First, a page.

Mary­lan­ders turn de­bate into a party

Baltimore Sun - - FROM PAGE ONE - John.fritze@balt­ twit­ ecox@balt­ twit­­natTheSun

“I don’t think we’d need a coun­try of sur­prises,” said Robb, at­tend­ing a Demo­cratic de­bate party at the Re­nais­sance Baltimore Har­bor­place Ho­tel. “I think some of our al­lies that we have now won’t be our al­lies. We’d be in more wars than ever — do­mes­tic, in­ter­na­tional and global.”

Sup­port­ers of Clin­ton and Trump who gath­ered at op­pos­ing watch par­ties within a half-mile of each other in Baltimore viewed the back-and-forth en­tirely dif­fer­ently, and largely through the prism of their own ex­pec­ta­tions of each can­di­date.

Clin­ton was ei­ther a pol­icy ex­pert with the cool tem­per­a­ment needed in un­cer­tain times or a cor­rupt in­sider rep­re­sent­ing ev­ery­thing wrong with Wash­ing­ton. Trump was ei­ther a change agent pok­ing his fin­ger at the es­tab­lish­ment or a hus­tler stok­ing racial ten­sion on his way to the White House.

Democrats cheered when Clin­ton de­scribed her op­po­nent’s eco­nomic pol­icy as “Trumped-up trickle-down.”

Repub­li­cans, sur­rounded by Fox News and hot wings, roared their ap­proval when Clin­ton sug­gested she might be blamed for ev­ery­thing and Trump fired back, “Why not?”

Both ap­plauded and jeered as the de­bate quickly be­came spir­ited.

“Donald Trump fa­mously claimed that ‘if she treats me with re­spect, I will treat her with re­spect,’” said Richard E. Vatz, who teaches po­lit­i­cal rhetoric at Tow­son Univer­sity. “That at­ten­u­a­tion of ag­gres­sive­ness lasted about 10 min­utes.”

Vatz noted that Clin­ton started the at­tacks with the “Trumped-up” line. As the de­bate grew more rowdy, so did the watch par­ties.

Gabe Cazares, 24, hollered at Clin­ton’s at­tack about Trump re­fus­ing to re­lease his tax re­turns.

“It begs the ques­tion: What has he been hid­ing in his busi­ness deal­ings so far?” At Dempsey’s Brew Pub, Henry Ciezkowski says he sup­ports Trump be­cause he thinks “peo­ple want some­body real, down to earth.” Cazares asked.

Cazares said Clin­ton ar­tic­u­lated how her poli­cies would af­fect ev­ery­day Amer­i­cans, and how Trump’s would not. As a gay Latino with a dis­abil­ity, he said, “there’s a lot at stake in my com­mu­ni­ties. Mr. Trump has de­mo­nized me.”

Lisa Bland, a 42-year-old Es­sex woman, said she would have liked to see Trump crit­i­cize Clin­ton more force­fully on her time as sec­re­tary of state.

“He did well hit­ting her back in a diplo­matic way — short and sweet,” Bland said. “But I would have liked to see him call­ing her out more.”

One thing sup­port­ers of both can­di­dates ap­peared to have in com­mon: a deep dis­trust of the op­po­nent, and a fear of what would hap­pen to the coun­try if that op­po­nent won. Nine in 10 Mary­land Repub­li­cans had an un­fa­vor­able view of Clin­ton in a Goucher Col­lege poll re­leased last week. Ninety-one per­cent of Democrats said they dis­like Trump.

Sherri Weems, a Dun­dalk re­tiree, said she is wor­ried about what a Clin­ton pres­i­dency would look like.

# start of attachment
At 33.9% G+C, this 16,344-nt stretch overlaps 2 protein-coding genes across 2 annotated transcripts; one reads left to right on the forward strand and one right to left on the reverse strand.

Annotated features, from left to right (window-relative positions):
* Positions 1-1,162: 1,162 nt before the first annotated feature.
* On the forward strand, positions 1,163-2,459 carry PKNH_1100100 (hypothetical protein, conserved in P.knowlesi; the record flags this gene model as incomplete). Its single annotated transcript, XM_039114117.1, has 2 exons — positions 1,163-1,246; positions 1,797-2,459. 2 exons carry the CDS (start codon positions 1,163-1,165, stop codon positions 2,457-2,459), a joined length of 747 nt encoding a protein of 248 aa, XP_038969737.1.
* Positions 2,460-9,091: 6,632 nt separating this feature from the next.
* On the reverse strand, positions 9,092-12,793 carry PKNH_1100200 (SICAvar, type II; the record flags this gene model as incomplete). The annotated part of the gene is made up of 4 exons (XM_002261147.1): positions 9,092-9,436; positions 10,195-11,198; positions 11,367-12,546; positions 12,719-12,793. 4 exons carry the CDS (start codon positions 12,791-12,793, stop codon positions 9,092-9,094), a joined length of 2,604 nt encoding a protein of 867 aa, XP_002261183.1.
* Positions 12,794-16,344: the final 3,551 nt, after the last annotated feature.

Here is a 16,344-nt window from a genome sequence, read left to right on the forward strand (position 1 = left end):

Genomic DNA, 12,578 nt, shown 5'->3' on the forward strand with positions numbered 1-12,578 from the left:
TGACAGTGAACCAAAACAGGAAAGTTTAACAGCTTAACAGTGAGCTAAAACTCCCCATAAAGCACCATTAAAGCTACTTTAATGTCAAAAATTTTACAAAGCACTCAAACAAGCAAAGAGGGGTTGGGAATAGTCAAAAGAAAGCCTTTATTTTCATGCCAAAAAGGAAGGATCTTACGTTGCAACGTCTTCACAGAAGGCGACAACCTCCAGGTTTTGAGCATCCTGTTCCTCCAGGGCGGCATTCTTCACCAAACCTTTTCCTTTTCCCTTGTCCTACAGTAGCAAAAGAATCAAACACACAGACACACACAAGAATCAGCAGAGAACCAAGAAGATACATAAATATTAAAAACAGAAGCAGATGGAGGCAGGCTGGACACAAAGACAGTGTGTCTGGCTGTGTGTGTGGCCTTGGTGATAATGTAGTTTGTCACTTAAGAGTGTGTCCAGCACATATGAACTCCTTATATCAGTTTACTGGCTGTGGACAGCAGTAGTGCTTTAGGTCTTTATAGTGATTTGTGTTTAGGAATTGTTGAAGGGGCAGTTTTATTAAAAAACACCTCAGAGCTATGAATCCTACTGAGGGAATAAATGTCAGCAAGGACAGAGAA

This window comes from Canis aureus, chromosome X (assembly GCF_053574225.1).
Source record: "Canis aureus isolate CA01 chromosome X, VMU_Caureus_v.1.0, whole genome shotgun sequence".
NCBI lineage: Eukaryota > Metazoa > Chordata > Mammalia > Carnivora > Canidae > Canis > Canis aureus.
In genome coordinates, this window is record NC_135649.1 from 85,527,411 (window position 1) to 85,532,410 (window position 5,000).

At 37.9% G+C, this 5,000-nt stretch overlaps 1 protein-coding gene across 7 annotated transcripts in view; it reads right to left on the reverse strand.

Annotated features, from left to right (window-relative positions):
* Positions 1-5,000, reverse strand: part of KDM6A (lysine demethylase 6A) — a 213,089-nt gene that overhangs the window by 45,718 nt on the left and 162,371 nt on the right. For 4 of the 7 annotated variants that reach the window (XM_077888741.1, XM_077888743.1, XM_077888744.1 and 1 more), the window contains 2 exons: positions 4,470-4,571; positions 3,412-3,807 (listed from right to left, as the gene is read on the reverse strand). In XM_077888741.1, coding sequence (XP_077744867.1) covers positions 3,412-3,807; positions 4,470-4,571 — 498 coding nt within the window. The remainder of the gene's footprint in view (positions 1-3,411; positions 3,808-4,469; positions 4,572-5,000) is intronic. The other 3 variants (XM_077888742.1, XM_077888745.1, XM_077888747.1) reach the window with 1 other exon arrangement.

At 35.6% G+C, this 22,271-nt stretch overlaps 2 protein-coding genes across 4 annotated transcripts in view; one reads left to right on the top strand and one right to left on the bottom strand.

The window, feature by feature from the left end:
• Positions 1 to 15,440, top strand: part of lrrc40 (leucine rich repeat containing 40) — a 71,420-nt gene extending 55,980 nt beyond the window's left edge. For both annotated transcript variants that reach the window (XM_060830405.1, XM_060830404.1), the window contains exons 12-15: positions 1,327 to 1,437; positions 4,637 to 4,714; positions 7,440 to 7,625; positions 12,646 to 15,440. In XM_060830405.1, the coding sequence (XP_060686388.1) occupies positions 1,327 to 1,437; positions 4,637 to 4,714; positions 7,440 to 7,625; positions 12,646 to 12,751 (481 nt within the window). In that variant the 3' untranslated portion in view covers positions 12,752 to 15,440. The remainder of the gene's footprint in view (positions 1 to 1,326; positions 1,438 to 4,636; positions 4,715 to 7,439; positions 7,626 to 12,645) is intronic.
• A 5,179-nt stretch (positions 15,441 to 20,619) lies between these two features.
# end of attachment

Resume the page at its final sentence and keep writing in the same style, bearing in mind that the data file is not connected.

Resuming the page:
“I don’t want to see us suc­cumb to gov­ern­ment rules — them in­ter­fer­ing in our pri­vate lives all the time,” she said.

“I thought [2012 GOP nom­i­nee Mitt] Rom­ney was weak,” Weems said. “Trump is Democrats gather around a TV at the Re­nais­sance Baltimore Har­bor­place Ho­tel for a de­bate watch party. very strong. He’s his own man. He re­minds me of Rea­gan.”

Vot­ers turned out for de­bate watch par­ties in large num­bers through­out the state Mon­day, even though Mary­land is about as swing­less in na­tional elec­tions as it can be. State Repub­li­cans have to look back to 1988 — when vot­ers chose Ge­orge H.W. Bush over a be­lea­guered Michael Dukakis — for the last time state vot­ers sided with their party in a pres­i­den­tial con­test.

The most re­cent poll con­ducted in Mary­land, the Goucher Poll, found Clin­ton lead­ing Trump among likely vot­ers by 58 per­cent to 25 per­cent. That 33-point mar­gin was slightly larger than in the 29-point gap in a poll con­ducted by Opin­ionWorks in Au­gust.

The polling in Mary­land also un­der­scores just how po­lar­iz­ing both can­di­dates have be­come: Even though Clin­ton is sig­nif­i­cantly ahead in Mary­land, 46 per­cent of vot­ers hold an un­fa­vor­able view of her.

Sev­enty-six per­cent of state vot­ers view Trump un­fa­vor­ably.

Trump has vis­ited the state once dur­ing the gen­eral elec­tion cam­paign — a brief stop this month to speak to an as­so­ci­a­tion of Na­tional Guard lead­ers and have lunch in Dun­dalk with a hand­ful of elected Repub­li­cans. Clin­ton has not ap­peared in the state for a pub­lic event since be­fore the state’s April 26 pri­mary elec­tion.

Both can­di­dates have spo­ken re­cently about is­sues im­por­tant for Baltimore, in­clud­ing ed­u­ca­tion, poverty and polic­ing.

Trump, the self-pro­claimed law-an­dorder can­di­date, called last week for an ex­panded use of stop-and-frisk, a tac­tic that was con­tro­ver­sial in Baltimore and crit­i­cized by the U.S. Depart­ment of Jus­tice in its re­port on the city’s polic­ing last month.

Clin­ton has pro­posed na­tional stan­dards for use of force, par­tic­u­larly lethal force, though it is un­clear what that guid­ance might look like or whether there would be any reper­cus­sions for lo­cal po­lice de­part­ments that choose to ig­nore it.

As Trump dis­cussed stop-and-frisk again on Mon­day, a woman at the Demo­cratic party yelled, “You’re so bad!” A few stools down, state Sen. Cather­ine Pugh, the Demo­cratic nom­i­nee for Baltimore mayor, threw her hands in the air and shook her head.

“He doesn’t un­der­stand that stop-and­frisk doesn’t work,” said Pru­dence John­son, a Demo­cratic ac­tivist. “If you’re stop­ping me, frisk­ing me, be­cause I’m black, how does that help any­one?”



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